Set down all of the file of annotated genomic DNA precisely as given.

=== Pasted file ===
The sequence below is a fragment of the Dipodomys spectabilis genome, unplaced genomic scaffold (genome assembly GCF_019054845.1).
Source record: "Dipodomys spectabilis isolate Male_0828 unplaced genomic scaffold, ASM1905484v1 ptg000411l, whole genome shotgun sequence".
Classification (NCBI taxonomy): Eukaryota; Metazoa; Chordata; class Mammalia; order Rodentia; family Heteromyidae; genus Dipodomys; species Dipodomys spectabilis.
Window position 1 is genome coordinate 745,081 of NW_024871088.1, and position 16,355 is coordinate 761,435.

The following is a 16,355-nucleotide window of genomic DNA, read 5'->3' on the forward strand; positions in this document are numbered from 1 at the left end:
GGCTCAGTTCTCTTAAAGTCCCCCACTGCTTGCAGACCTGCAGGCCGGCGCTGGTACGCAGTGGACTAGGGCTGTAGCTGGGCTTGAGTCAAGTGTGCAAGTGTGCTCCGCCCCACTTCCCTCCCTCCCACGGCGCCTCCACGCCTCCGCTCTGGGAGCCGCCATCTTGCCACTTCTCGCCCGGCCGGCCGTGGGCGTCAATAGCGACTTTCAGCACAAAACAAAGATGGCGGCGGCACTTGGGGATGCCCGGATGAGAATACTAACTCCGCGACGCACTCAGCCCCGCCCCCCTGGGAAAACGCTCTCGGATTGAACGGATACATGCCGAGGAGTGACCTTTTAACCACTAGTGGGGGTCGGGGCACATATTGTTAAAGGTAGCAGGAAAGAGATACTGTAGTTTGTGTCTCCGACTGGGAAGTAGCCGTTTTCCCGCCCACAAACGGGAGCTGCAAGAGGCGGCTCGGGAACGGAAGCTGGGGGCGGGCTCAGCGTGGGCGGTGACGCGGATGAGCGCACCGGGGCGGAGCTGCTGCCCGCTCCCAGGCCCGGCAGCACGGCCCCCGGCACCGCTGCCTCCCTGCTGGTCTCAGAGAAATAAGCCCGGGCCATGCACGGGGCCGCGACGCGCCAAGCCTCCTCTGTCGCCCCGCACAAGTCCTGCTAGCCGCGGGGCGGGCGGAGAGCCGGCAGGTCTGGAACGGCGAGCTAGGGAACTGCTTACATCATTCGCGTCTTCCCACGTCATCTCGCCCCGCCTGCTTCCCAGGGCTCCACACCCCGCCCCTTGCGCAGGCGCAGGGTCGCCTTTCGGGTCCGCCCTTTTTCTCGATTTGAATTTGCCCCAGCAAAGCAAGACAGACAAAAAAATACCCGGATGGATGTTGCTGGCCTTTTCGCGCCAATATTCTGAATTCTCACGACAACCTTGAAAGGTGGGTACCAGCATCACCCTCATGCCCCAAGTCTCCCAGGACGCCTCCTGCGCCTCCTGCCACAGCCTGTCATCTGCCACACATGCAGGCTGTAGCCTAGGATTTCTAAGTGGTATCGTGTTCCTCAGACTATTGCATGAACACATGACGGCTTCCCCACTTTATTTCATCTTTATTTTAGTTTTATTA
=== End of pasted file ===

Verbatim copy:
The sequence below is a fragment of the Dipodomys spectabilis genome, unplaced genomic scaffold (genome assembly GCF_019054845.1).
Source record: "Dipodomys spectabilis isolate Male_0828 unplaced genomic scaffold, ASM1905484v1 ptg000411l, whole genome shotgun sequence".
Classification (NCBI taxonomy): Eukaryota; Metazoa; Chordata; class Mammalia; order Rodentia; family Heteromyidae; genus Dipodomys; species Dipodomys spectabilis.
Window position 1 is genome coordinate 745,081 of NW_024871088.1, and position 16,355 is coordinate 761,435.

The following is a 16,355-nucleotide window of genomic DNA, read 5'->3' on the forward strand; positions in this document are numbered from 1 at the left end:
GGCTCAGTTCTCTTAAAGTCCCCCACTGCTTGCAGACCTGCAGGCCGGCGCTGGTACGCAGTGGACTAGGGCTGTAGCTGGGCTTGAGTCAAGTGTGCAAGTGTGCTCCGCCCCACTTCCCTCCCTCCCACGGCGCCTCCACGCCTCCGCTCTGGGAGCCGCCATCTTGCCACTTCTCGCCCGGCCGGCCGTGGGCGTCAATAGCGACTTTCAGCACAAAACAAAGATGGCGGCGGCACTTGGGGATGCCCGGATGAGAATACTAACTCCGCGACGCACTCAGCCCCGCCCCCCTGGGAAAACGCTCTCGGATTGAACGGATACATGCCGAGGAGTGACCTTTTAACCACTAGTGGGGGTCGGGGCACATATTGTTAAAGGTAGCAGGAAAGAGATACTGTAGTTTGTGTCTCCGACTGGGAAGTAGCCGTTTTCCCGCCCACAAACGGGAGCTGCAAGAGGCGGCTCGGGAACGGAAGCTGGGGGCGGGCTCAGCGTGGGCGGTGACGCGGATGAGCGCACCGGGGCGGAGCTGCTGCCCGCTCCCAGGCCCGGCAGCACGGCCCCCGGCACCGCTGCCTCCCTGCTGGTCTCAGAGAAATAAGCCCGGGCCATGCACGGGGCCGCGACGCGCCAAGCCTCCTCTGTCGCCCCGCACAAGTCCTGCTAGCCGCGGGGCGGGCGGAGAGCCGGCAGGTCTGGAACGGCGAGCTAGGGAACTGCTTACATCATTCGCGTCTTCCCACGTCATCTCGCCCCGCCTGCTTCCCAGGGCTCCACACCCCGCCCCTTGCGCAGGCGCAGGGTCGCCTTTCGGGTCCGCCCTTTTTCTCGATTTGAATTTGCCCCAGCAAAGCAAGACAGACAAAAAAATACCCGGATGGATGTTGCTGGCCTTTTCGCGCCAATATTCTGAATTCTCACGACAACCTTGAAAGGTGGGTACCAGCATCACCCTCATGCCCCAAGTCTCCCAGGACGCCTCCTGCGCCTCCTGCCACAGCCTGTCATCTGCCACACATGCAGGCTGTAGCCTAGGATTTCTAAGTGGTATCGTGTTCCTCAGACTATTGCATGAACACATGACGGCTTCCCCACTTTATTTCATCTTTATTTTAGTTTTATTA